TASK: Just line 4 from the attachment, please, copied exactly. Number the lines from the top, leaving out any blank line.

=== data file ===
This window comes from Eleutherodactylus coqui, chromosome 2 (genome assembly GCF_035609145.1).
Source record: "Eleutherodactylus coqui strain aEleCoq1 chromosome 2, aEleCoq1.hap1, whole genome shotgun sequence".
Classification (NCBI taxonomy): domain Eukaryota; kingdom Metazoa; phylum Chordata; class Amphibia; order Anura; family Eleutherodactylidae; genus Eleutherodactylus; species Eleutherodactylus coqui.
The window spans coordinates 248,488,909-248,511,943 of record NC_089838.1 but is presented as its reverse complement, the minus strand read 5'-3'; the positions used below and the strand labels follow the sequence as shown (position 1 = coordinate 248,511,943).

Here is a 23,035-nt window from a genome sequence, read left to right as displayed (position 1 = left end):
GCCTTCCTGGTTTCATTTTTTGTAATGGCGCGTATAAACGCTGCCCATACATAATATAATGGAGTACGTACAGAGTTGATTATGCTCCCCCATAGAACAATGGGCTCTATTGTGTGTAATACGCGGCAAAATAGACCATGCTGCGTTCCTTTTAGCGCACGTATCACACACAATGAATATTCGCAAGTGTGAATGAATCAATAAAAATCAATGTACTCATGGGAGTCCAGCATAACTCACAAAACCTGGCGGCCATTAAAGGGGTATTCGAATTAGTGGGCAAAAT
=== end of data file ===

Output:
The window spans coordinates 248,488,909-248,511,943 of record NC_089838.1 but is presented as its reverse complement, the minus strand read 5'-3'; the positions used below and the strand labels follow the sequence as shown (position 1 = coordinate 248,511,943).